When I last visited Frankfurt in September, recent deportees included Norbert Langys, a U.S. Army veteran from Chicago, and a Florida man, Ralf Kamins, who was pining for his wife and three children, the youngest 4 years old. "I just want my kids," Kamins said. On previous trips since meeting Guzik, I'd stood with him in the line at a methadone clinic — he'd gotten hooked on heroin after "reality hit," he said then — and visited him while he was living with a German girl of 16; he served me home-cooked dumplings as they pantomimed a normal life. The girl, now 19, had become his fiancée, and the couple had a 2-year-old daughter. Guzik was coming along in his German and apprenticing as a salesman in a used furniture store. Sitting on his porch in a Yankees hat and wraparound sunglasses, he said he felt grateful to Germany — "There's not many people in the world who get to start again from scratch" — but that he would always feel like a foreigner there. "It doesn't matter where I am, I'm still gonna be who I was. And the government in America can't change that."
Suess' sixth-floor room in the homeless shelter had a balcony with a concrete ledge, where he sat, legs dangling, rocking furiously, wondering how it would look if he slipped. He could see the Hauptbahnhof below and hear the constant, echoing chimes of its automated announcements as the Ausländer who'd trickled into Frankfurt before him crept like insects through the Bahnhofsviertel.
All that work to get off the bad path, and what do they do? he thought. Stick me right in the middle of it. He took ecstasy and speed, found himself staring into parked cars at laptops and cell phones, and grabbed other residents by the throat to slam them against the shelter's walls. His fellow deportees scoffed at the idea that Smith would join him in Germany; some had seen the same hopes fade. With all the commotion at the shelter, he barely slept. One night, he woke to another Ausländer yelling drunkenly in the hall. When he walked out to quiet him, a man with a steak knife burst from a nearby door, slashing the Ausländer in the shoulder, arm, and hand. Suess scurried back to his room, panting, covered in the drunk man's blood, and he thought, Oh my god. I'm in hell.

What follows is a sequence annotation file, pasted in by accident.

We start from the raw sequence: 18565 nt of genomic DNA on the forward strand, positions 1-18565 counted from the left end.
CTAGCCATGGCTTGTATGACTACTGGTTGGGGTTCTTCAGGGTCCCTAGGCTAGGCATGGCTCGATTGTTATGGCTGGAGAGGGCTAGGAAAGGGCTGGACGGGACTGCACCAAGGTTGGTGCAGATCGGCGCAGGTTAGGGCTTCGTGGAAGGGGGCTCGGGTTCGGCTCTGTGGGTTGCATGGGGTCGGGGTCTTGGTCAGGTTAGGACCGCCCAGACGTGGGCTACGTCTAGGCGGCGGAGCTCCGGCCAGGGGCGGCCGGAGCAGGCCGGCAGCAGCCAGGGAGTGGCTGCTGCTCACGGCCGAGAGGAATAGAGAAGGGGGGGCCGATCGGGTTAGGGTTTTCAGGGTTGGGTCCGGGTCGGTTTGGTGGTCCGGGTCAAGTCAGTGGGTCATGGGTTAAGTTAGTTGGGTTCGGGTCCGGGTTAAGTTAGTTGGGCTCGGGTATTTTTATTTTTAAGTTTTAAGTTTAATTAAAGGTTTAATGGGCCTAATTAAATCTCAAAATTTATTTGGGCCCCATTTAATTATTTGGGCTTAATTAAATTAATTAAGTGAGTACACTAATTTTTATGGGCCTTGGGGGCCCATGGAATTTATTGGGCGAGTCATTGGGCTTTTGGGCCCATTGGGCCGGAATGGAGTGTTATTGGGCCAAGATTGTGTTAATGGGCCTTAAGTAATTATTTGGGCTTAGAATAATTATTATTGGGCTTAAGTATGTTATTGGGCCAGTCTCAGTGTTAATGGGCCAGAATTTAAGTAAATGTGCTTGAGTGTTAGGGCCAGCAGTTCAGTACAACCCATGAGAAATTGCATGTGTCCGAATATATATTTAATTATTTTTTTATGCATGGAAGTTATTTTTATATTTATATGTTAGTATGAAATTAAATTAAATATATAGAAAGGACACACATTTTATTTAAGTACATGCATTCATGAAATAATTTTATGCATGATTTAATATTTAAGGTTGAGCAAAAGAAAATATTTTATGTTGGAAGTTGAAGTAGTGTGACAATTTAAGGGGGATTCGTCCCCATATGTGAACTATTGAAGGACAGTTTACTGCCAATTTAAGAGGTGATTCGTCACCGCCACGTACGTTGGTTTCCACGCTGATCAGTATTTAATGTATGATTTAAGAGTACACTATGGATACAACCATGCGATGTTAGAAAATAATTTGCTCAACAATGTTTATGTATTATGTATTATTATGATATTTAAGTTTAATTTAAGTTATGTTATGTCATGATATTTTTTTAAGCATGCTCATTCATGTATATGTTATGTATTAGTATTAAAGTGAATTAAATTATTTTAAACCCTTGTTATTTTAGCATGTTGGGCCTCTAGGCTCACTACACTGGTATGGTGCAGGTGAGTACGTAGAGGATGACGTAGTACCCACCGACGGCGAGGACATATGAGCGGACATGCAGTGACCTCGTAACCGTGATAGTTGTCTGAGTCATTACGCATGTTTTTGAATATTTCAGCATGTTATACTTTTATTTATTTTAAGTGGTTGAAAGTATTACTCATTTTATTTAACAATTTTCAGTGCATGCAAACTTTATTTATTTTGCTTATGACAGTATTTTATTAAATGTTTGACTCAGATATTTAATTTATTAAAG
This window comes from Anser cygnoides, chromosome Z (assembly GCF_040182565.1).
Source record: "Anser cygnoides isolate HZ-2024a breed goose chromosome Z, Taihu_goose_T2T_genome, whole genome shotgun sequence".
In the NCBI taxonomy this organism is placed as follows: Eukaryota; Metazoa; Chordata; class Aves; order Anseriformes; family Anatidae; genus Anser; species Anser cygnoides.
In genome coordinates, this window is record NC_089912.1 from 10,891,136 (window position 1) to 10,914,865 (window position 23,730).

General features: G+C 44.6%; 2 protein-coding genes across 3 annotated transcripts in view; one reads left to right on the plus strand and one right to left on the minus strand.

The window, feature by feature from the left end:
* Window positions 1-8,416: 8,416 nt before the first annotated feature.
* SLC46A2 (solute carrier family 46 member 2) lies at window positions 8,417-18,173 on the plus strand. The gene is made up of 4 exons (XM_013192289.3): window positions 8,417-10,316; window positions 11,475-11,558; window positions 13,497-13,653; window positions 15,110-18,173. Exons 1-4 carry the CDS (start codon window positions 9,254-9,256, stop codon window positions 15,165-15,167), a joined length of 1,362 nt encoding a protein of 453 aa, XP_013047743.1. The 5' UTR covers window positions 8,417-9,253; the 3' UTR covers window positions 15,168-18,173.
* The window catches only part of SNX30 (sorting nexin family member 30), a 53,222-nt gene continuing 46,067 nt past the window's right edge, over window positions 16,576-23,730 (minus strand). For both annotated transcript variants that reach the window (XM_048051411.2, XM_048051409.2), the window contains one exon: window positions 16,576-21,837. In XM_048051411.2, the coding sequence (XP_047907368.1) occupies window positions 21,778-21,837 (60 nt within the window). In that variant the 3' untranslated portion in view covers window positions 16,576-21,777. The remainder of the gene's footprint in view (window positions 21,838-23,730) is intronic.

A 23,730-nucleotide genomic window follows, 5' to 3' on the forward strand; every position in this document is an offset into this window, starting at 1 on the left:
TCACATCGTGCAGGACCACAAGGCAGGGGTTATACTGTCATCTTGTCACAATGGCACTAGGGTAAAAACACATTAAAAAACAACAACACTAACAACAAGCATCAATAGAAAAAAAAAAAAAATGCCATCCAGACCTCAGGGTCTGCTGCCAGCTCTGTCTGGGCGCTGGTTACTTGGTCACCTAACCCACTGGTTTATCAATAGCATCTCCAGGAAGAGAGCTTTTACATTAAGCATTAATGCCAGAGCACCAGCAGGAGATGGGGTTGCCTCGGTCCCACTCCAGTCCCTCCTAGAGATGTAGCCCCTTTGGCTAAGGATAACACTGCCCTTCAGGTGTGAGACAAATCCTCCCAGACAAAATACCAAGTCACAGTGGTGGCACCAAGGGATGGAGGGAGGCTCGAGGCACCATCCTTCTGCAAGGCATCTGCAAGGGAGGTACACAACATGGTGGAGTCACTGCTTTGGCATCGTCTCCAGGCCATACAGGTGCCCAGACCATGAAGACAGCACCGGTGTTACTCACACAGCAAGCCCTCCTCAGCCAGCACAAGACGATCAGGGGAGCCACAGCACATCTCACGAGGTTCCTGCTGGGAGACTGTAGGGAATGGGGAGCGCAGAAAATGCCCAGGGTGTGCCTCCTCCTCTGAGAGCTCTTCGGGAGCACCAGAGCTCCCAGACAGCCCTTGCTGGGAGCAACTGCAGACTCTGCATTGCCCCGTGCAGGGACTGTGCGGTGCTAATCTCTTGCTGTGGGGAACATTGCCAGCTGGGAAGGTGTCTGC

Suess descended into a constant rage — at America for deporting him, at Germany for accepting him, at himself for fumbling away his identity. Germans were offended by the way he waved his hands when he spoke, trying to make them understand, and if he showed them his Ausweis, they looked at him with disgust. He felt encased in soundproof glass. The thought of starting over crushed him. He roamed the city thinking of ways to kill himself instead — sink to the bottom of the Main River, maybe, and slowly freeze, or disappear in front of a passing train.
Suess bought a cheap cell phone and used it to call his wife from his spot on the ledge. Usually the reception was poor. One night, as Smith's voice flooded with static, he launched the phone six stories to the street, where it shattered with a tic.
He would leave the shelter at night. In jeans, a St. Louis Blues hockey jersey, and his tennis shoes, he'd take off running into the biting cold, darting senselessly through a maze of winding, interchanging streets, in any direction that seemed to lead away. He ran for hours at a time, stopping for cigarette breaks on the bridges that crossed the Main and leaning over the rails to stare into the freezing water. He ran until there were houses instead of buildings, and in front of the houses, fine German cars. The air felt warmer when the snow fell, covering the city in a clean sheet of white. He slipped and slid and fell as he scrambled down the unmarked streets.
These runs took him to Christ the King, the American Episcopal church. He wasn't much of a churchgoing type, but he wanted to speak English with people who were in Germany of their own free will. He sat in a pew in back, and on his first few trips, when the pastor paused to welcome new visitors, he didn't stand. But one Sunday he got up and spoke. "My name is William Suess. I got deported and all my family's gone and I'm here by myself," he said. "I lived all my life in America. But now I call Germany home." He started to cry.
Deportees have drifted in and out of the small congregation for years, sometimes becoming regulars, often looking for money or food. Suess asked for nothing. Arriving early to a walkway covered in snow one Sunday, he scraped it clean it with slabs of cardboard from the trash, turning his hands blue, then watched as the churchgoers trickled in. People asked how he was doing, and eventually he started helping with projects at their homes — clearing basements, installing cabinets, anything to feel of use. He stopped grasping for meaning in his confusion, collected himself, and began to make his way slowly through it. He sat at a bank of computers in a public library and tried to figure out the language software. He found a food pantry that on Friday afternoons sold bags of groceries for a euro and a church that had free lunch at 11 and sandwiches at 4. He took the small chunk of money he saved that way and opened a bank account with two debit cards. He filled his locker and then the suitcase beneath his bed with trinkets and gifts — housecoats, sweaters, knit women's booties — and canned food. He pestered the social office relentlessly, in English interspersed with mispronounced German, to allow his wife to come. At first, they were reluctant to add another dependent to the rolls. By March, Smith had a spot in a women's home.